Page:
If you’ve been following the news on Auto123.com Racing, you’ve certainly read that ex-Formula 1 driver and Champ Car series champion, Alex Zanardi
, participated in the recently held Paralympics in London, England.
Competing in three different hand-cycling events, Zanardi collected a bag of three medals: two gold and one silver.
A reminder here that Zanardi lost both legs in a horrific accident during a Champ Car series race, held on the Lausitzring circuit in Germany.
Suddenly immobilized on the track, Zanardi’s F1 vehicle was cut in two by another Alex, the racecar of Alex Tagliani, who smashed into it at about 300 kph.
|Photo: London Paralympic Games
The carbon monohull flew into pieces, as did both of Zanardi’s legs. Rushed to hospital by helicopter, Zanardi, at that moment had just one litre of blood left in his battered body, and his heart stopped beating repeatedly.
However, Zanardi never felt sorry for his hapless fate. He learned to walk with his prostheses and even returned to racing. Plus, he got completely absorbed in physical training by taking up hand-cycling.
Racing drivers are forces of nature; human beings who are endowed with staunch determination and disproportionate competitive willpower.
If Zanardi chose to qualify and become a star at the Paralympics, it’s because he knew he could do it. His incredible physical fitness and his fierce determination did the rest.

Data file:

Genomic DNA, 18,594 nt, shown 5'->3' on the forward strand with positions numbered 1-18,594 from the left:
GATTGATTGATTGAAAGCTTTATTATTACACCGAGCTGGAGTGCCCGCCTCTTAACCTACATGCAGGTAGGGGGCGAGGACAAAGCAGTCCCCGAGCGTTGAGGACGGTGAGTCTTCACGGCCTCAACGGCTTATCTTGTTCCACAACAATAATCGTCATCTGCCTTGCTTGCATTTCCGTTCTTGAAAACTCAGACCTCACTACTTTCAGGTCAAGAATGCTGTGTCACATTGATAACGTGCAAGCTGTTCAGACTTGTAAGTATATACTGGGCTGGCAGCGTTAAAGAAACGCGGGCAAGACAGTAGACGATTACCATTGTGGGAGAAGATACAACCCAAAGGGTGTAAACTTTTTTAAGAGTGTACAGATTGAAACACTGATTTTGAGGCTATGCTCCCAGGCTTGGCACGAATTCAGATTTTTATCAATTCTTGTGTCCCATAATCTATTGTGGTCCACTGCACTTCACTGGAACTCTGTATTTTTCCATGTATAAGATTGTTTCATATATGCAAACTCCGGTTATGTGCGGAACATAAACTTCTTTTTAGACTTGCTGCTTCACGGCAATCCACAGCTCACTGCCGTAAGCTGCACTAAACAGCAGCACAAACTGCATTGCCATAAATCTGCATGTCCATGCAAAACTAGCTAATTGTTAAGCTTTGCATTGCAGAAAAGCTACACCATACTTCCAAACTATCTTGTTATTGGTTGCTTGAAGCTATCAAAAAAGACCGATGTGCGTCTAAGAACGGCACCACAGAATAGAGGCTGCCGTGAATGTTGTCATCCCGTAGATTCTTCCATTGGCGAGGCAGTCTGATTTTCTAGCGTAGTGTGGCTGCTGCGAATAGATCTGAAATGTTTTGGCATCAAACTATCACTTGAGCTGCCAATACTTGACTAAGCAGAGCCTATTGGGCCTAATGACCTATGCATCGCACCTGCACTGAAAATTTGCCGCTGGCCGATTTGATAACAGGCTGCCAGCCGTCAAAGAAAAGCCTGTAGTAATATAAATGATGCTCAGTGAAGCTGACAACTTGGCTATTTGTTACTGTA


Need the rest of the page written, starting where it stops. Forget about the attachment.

Three events, three medals. Hard to beat and deserving of our full respect.
And he’s not the only one. What do you say about Niki Lauda who was seriously burned in a terrible F1 accident at Nürburgring in 1976? His precarious state was so touch-and-go that he received the last rites on his hospital bed. But he fought back. And just seven weeks later, Lauda was once again behind the wheel of his Ferrari, competing in the Italian Grand Prix at Monza. Seven short weeks: that’s less than two months...
And there’s also the case of Alessandro Nannini. This young Italian was an F1 driver for Benetton when he was badly injured, as were other passengers, in a helicopter accident. Nannini’s arm was cut off by a rotor blade.
Doctors miraculously managed to reconnect the arm. Incredibly, Nannini returned to motor racing, too. Although his arm sorely lacked mobility and sensation, Nannini was still able to race in the Italian GT championship.
One final amazing case: that of Robert Kubica who had his right hand partially severed in 2011 in a terrible rally accident when a crash barrier penetrated the footwell of his car. Just recently, after long months of rehab, Kubica was back behind the wheel of his rally car and chalked up a victory in an Italian regional championship event
So, whenever I get a little scratch, I think of the exemplary courage of these drivers. Nothing can stop them.